A space of desire, the desire of Rocío to become a mother, the desire for transcendence, the desire for a dedicated love, where both artists (like two frenzied chomskyan semiologists) examine the deepest structures of womanhood, right up until their last breath on stage. The scene oozes feminine power, of the woman as the creator of life yet also bound to it by a chain made from pain, love, fear, denial, strength and courage. And in this earthy, sonic space, where the pulse is driven forward by five musicians who keep it swaying, rocking it along with the sounds of their music, there appears the elderly clarity of the recomposed mother. In a decision that, from the outside, seems anything but easy, Molina invites her mother, Lola Cruz, onto the stage. The mother who we all reproach and who we all need, the mother who was also, irrevocably, a daughter, and who would give it all up for us. In this piece, there is a rich texturing, which seems to separate off into layers, of the concepts of love and birth, of children both yearned for and created. And within these layers, Lola Cruz and Molina thanks her with the most flamenco of dances – that which is offered up as a gift.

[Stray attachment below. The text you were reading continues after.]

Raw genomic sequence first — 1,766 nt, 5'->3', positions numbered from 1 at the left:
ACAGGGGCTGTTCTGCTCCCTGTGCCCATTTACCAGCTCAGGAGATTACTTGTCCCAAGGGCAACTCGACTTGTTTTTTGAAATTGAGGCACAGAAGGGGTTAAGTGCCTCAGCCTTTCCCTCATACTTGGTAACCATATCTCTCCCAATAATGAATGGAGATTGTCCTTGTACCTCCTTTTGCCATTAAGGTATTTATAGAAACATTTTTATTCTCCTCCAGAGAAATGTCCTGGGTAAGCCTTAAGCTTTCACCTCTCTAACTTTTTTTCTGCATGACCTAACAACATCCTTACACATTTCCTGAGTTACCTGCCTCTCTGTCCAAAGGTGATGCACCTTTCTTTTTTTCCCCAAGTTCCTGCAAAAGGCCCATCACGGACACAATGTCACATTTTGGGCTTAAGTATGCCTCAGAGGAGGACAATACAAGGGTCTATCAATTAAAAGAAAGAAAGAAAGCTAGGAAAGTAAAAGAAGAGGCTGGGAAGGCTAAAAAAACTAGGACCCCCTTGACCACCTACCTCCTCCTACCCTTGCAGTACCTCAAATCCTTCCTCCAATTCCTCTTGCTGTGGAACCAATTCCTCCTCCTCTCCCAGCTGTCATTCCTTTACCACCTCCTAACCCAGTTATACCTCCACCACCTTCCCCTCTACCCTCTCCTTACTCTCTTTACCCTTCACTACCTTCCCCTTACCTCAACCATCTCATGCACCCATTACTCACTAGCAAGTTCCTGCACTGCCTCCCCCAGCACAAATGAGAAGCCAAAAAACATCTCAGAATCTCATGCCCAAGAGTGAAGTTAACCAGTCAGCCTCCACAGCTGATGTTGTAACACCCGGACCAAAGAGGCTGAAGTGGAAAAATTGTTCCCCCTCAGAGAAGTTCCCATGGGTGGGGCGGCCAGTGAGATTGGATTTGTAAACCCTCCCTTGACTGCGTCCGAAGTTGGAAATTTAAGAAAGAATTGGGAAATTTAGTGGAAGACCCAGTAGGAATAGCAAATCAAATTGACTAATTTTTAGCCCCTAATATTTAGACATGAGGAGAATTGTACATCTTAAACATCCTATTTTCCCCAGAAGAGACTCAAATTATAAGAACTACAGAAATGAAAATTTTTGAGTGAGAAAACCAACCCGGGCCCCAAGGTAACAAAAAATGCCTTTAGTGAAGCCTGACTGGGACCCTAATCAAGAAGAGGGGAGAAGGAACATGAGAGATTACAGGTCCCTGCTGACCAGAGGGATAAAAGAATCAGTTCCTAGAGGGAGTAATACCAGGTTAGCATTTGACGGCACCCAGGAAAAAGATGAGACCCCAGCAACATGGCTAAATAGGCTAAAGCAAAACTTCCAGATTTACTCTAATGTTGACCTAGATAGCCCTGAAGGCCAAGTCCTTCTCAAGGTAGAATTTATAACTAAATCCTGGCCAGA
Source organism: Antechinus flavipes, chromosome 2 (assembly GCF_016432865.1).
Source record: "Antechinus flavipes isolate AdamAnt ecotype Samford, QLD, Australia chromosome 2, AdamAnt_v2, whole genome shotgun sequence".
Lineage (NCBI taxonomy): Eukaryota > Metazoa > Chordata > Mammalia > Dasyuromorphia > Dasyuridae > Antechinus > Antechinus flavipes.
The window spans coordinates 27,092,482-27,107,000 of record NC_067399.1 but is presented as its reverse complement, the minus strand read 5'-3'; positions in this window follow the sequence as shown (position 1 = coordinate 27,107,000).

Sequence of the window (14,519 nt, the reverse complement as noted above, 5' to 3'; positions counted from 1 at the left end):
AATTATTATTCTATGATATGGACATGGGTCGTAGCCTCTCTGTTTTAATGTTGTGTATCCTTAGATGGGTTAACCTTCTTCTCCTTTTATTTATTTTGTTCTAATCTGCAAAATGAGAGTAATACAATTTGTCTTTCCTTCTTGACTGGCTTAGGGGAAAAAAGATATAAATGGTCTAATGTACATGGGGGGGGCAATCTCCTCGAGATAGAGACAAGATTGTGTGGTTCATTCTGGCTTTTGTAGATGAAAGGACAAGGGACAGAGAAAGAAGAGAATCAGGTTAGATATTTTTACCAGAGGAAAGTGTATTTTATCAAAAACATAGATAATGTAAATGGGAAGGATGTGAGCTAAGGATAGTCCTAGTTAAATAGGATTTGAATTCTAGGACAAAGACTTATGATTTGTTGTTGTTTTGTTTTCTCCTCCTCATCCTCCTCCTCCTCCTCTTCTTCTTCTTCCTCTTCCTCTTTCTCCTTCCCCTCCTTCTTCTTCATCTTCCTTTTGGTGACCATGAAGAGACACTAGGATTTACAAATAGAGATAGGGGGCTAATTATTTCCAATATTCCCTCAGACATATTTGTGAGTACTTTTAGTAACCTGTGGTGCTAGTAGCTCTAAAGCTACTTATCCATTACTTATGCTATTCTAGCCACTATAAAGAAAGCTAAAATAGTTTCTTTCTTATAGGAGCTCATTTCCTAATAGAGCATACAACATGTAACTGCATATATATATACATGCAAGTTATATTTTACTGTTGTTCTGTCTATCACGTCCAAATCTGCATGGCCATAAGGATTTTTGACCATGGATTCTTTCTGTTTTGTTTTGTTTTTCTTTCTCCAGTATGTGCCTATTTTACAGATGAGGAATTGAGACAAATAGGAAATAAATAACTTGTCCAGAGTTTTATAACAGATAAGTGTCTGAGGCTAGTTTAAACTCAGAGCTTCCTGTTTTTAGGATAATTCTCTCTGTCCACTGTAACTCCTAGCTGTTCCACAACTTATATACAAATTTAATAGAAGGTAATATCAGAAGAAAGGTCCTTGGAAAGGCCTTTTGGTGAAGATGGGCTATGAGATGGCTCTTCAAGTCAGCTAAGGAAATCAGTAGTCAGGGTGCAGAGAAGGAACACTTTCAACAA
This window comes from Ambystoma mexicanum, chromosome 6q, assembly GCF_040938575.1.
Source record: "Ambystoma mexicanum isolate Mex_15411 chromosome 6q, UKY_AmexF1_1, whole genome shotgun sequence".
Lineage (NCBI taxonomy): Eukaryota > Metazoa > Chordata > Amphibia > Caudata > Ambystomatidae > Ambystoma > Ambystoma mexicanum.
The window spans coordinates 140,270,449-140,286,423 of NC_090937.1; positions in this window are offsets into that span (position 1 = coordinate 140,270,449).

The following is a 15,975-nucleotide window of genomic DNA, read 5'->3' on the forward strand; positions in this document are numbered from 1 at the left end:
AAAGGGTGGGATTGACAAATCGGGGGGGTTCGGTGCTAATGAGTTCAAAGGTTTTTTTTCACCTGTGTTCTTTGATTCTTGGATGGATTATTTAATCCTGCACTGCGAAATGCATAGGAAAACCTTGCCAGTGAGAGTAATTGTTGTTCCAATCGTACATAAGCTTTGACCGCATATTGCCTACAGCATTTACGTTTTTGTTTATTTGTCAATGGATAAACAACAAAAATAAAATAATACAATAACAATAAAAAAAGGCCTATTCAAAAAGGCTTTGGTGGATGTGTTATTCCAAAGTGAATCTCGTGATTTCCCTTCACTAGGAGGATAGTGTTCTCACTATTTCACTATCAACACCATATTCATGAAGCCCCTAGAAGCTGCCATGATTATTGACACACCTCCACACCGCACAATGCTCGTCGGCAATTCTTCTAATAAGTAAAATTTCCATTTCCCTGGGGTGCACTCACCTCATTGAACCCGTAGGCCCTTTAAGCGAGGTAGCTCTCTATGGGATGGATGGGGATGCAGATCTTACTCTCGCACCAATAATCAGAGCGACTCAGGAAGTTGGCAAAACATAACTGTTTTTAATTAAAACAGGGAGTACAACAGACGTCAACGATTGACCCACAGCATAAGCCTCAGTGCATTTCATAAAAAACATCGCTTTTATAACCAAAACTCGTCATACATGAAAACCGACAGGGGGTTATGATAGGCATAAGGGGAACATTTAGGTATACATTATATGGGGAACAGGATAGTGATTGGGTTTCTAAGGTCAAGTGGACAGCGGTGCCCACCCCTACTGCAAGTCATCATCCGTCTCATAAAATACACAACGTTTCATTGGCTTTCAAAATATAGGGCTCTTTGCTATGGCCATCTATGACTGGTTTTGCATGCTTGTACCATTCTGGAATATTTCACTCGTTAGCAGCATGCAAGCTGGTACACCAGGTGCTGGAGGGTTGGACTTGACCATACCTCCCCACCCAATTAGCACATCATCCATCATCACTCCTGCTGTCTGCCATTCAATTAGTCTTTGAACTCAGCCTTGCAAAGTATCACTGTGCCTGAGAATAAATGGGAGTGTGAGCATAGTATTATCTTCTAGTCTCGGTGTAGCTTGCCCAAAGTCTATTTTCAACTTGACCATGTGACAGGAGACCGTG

In ‘Grito Pelao’, look out for two wonderful songs containing Lorca-esque verse, composed by Sílvia Pérez Cruz specifically for this piece, enjoy Molina’s dancing that now breathes an extreme generosity, enjoy the incredible musicians who accompany these two women on stage, enjoy analysing the stagecraft of one of the most accomplished directors around, Marquerie… But instinctively I dare to tell you to focus on the free space that these two creators craft together. That is the true engine of this piece, its beating newborn heart.

Pablo Caruana Húder

GRITO PELAO

Rocío Molina with Sílvia Pérez Cruz
Rocío Molina Company

Original concept: Rocío Molina
Art direction: Carlos Marquerie, Rocío Molina and Sílvia Pérez Cruz
Dramaturgy: Carlos Marquerie
Choreography: Rocío Molina